Greece doesn't look to be causing any major currency moves out of Europe; the Euro climbed +0.29% today, nearing a recent high of 114 set a few weeks back.  Either the market thinks that Europe won't be affected by a Greek default, or the Greek default will be avoided - its hard to say which.  I'm not saying the markets are right - I'm just telling you what I believe they are saying.  The Greek stock market had a failed rally today - spiking higher in the afternoon in NY only to sell off an hour later.

SPX (US equities) shot higher today, up +20.80, crossing above its 50 MA and looking reasonably strong.  Is it too having a delayed benefit from the relatively dovish FOMC announcement yesterday?  That's my guess.  VIX dropped -1.31 to 13.19.

Bond ETF TLT fell -0.49% on the day.  It doesn't seem to matter so much what is going on elsewhere, bonds remain weak.

The CRB (commodity index) rose +0.27% on the day, mirroring the drop in the buck.  More or less - no change.

WTIC (west texas crude) moved higher, climbing +0.74 [+1.24%] to 60.51.  Brent/WTIC spread continues to narrow, down to 3.71.  One of these days, WTIC will decide to either break out, or break down.  When it does, I suspect the move will be violent - generally speaking the longer the consolidation, the more violent the breakout.  I wish I knew which way it would go!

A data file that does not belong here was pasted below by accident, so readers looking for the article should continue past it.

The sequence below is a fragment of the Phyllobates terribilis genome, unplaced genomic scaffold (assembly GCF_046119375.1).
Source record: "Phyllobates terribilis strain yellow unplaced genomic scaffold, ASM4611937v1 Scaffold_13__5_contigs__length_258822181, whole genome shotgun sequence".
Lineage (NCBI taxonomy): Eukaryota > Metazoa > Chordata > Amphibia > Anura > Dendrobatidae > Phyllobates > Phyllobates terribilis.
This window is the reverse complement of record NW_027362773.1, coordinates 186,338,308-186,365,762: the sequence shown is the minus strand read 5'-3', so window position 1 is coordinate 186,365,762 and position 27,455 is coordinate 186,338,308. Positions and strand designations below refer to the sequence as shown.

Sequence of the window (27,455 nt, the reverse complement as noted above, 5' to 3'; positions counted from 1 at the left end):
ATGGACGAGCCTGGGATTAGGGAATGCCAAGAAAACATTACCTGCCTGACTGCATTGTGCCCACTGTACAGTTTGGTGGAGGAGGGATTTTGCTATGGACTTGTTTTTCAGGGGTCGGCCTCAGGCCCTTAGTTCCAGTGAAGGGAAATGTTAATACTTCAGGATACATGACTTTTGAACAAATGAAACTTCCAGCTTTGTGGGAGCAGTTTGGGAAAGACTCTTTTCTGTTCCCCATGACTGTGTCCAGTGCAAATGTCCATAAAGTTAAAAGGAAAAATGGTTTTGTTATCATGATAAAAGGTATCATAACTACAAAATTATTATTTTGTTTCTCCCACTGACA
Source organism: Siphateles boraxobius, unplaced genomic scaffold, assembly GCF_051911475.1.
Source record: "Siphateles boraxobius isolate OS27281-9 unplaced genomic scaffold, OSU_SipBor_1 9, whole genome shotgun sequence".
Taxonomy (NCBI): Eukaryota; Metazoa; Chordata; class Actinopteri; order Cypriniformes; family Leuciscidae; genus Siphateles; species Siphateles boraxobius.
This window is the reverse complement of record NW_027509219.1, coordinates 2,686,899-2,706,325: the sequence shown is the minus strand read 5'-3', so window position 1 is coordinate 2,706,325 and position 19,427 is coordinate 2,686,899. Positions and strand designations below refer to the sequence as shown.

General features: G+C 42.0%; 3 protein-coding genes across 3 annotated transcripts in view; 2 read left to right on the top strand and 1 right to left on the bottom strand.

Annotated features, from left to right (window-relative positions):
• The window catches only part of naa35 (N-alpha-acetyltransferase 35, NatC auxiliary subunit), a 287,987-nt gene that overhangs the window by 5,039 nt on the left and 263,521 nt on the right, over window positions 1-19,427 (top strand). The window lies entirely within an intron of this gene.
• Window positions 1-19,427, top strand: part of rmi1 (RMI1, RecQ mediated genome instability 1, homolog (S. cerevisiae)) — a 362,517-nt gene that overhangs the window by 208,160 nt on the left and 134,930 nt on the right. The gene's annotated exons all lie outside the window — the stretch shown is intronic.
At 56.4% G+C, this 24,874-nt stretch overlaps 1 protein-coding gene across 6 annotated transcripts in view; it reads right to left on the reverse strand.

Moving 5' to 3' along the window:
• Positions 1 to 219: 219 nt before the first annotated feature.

Gold's breakout today was nice to see; I'm a bit concerned that silver's rally failed, and that the mining shares treated the breakout as more of a ho-hum than a cause for excitement.  As a result I'm a bit cautious about today's price action.  Gold shouldn't be leading the charge, it should be silver and the miners, and they are the ones holding back right now.  If gold can close above that 200 MA for more than a day or two, it will be a positive sign.  Let's see what happens.